Personal Laptop OS

Ubuntu Desktop Linux  11.10

Others

Social Interaction

Facebook, Twitter, Linkedin & Pinterest

STC

DSL BroadBand & Landline Telephone

Mband Jood: 4 MB Plus Free Calls

 

And the list goes on and on and on and on…..

Next time more on individual product, technologies, things & favorites

Share yours.

SSH login takes long time

recently i prepared RHEL AS4.8 server connected behind firewall, in DMZ.
the domain part of hostname of the server was reflecting the internet domain name and the local MS-AD Domain was <domain>.local
connecting to this nix box from ms-platform was taking pretty long time to login after username & password request.
Upon googling i found this link which solved my problem.

Add the following to /etc/ssh/sshd_config on your SSH server
UseDNS no
Then restart the ssh daemon and your pauses should be gone.

thanks community..

Create Large VHD’s in seconds!

simul-post

The vhd Tool at MSDN by Chris Eck can create large VHD’s via command line in seconds. Wow! this is better than chocolate ice cream and just short of Spumoni. (And when the fat guy rates something in the range of ice cream you know it’s a good tool.

Here is what he says about it…

Latest News

The final release of v2 is now available.
I’ve added a “repair” function which is designed to undo an expand operation on a base VHD when differencing VHDs are present. This is useful in cases where an admin accidentally expands a base VHD when Hyper-V snapshots are present.
To ensure data integrity in the case of an error, please make a backup copy of your VHDs before altering them with this tool.

Introduction
VHD tool is an unmanaged code command-line tool which provides useful VHD manipulation functions including instant creation of large fixed-size VHDs. The source code is included.

Requirements
A computer running one of the following Windows operating systems:
Server: Windows Server 2003 or above
Client: Windows XP or above
NTFS file system

Usage
VhdTool.exe /create  [/quiet]
VhdTool.exe /convert  [/quiet]
VhdTool.exe /extend  [/quiet]
VhdTool.exe /repair  [/quiet]

Create: Creates a new fixed format VHD of size .
WARNING – this function is admin only and bypasses
file system security. The resulting VHD file will
contain data which currently exists on the physical disk.

Convert: Converts an existing RAW disk image file to a fixed-format VHD.
The existing file length, rounded up, will contain block data
A VHD footer is appended to the current end of file.

Extend: Extends an existing fixed format VHD to a larger size .
WARNING – this function is admin only and bypasses
file system security. The resulting VHD file will
contain data which currently exists on the physical disk.

Repair: Repairs a broken Hyper-V snapshot chain where an administrator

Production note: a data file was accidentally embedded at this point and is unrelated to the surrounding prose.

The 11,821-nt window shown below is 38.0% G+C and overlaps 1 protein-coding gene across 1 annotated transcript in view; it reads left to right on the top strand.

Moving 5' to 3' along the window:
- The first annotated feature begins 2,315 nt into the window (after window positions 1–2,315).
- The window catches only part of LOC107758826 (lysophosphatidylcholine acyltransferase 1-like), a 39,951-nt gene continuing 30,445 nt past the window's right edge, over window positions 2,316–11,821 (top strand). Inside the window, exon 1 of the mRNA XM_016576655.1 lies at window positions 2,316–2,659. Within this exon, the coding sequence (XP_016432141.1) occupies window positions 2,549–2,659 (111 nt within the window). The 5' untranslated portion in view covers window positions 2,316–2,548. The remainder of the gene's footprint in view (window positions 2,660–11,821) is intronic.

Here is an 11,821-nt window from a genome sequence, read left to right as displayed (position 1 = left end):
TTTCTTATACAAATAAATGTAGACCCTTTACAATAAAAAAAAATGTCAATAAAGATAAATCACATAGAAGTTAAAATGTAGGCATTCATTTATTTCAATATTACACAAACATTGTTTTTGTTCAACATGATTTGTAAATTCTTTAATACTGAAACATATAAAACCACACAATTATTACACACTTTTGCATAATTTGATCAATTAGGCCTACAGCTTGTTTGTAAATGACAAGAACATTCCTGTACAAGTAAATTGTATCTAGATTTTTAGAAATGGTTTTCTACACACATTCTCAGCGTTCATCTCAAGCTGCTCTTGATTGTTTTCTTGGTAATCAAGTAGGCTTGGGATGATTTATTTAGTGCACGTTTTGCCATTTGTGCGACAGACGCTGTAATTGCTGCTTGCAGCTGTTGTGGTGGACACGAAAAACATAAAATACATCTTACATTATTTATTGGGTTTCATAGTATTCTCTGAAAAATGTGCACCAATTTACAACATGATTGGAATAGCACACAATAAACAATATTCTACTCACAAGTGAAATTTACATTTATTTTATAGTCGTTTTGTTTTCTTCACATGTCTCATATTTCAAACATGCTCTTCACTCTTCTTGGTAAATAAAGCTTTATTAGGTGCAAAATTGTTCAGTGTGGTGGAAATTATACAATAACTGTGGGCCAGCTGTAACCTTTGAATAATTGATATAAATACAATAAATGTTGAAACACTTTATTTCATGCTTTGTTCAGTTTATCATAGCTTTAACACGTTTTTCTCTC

has expanded the size of the root VHD. The base VHD will be
returned to its original size. THIS MAY CAUSE DATA LOSS if the
contents of the base VHD were changed after expansion.

Known Issues
There are currently no known issues.

Frequently Asked Questions
How do I file a bug?
Click on the “Issue Tracker” tab and choose to “Create New Item”.

Examples
Create a new 10 GB fixed VHD in the current directory.
VhdTool.exe /create “c:\Program Files\MyApp\foo.vhd” 10737418240

Convert an existing flat image file into a VHD & do not output status to the command line.
VhdTool.exe /convert bar.img /quiet

Extend an existing fixed format VHD to a larger size.
VhdTool.exe /extend foo.vhd 21474836480

Repair a Hyper-V snapshot chain broken by expanding the base VHD.
VhdTool.exe /repair base.vhd base_EF2F9402-E85B-402F-A979-631CB287C2C4.avhd

original post

Easy Backup, Recovery & Bare Metal Restore

Why Not Use…?


Many excellent solutions such as Acronis and Norton Ghost already exist. However, most backup tools cost money, only save data files (rather than the whole system), or come with restrictive licenses. Many are applications that are designed to run on a specific platform. While there are some open source alternatives, these programs are often far too complex for regular users, and most require knowledge of a command line, or ask too many difficult questions.

Easy Backup, Recovery & Bare Metal Restore



Redo Backup and Recovery is so simple that anyone can use it. It is the easiest, most complete disaster recovery solution available. It allows bare-meta restore.

More Features, Less Complex

Redo Backup has the most features coupled with the simplest, most user-friendly interface:

  • Easy graphical user interface boots from CD in less than a minute
  • No installation needed; runs from a CD-ROM or a USB stick
  • Saves and restores Windows and Linux machines
  • Automatically finds local network shares
  • Access your files even if you can’t log in
  • Recover deleted pictures, documents, and other files
  • Internet access with Firefox to download drivers
  • Live CD download size is only about 75MB

How Does it Work?

Most backup and restore programs require your system to be up and running in order to restore. But what if you cannot boot into Windows? What if you have a nasty virus, and you can’t even open Windows to try to restore it back to how it was?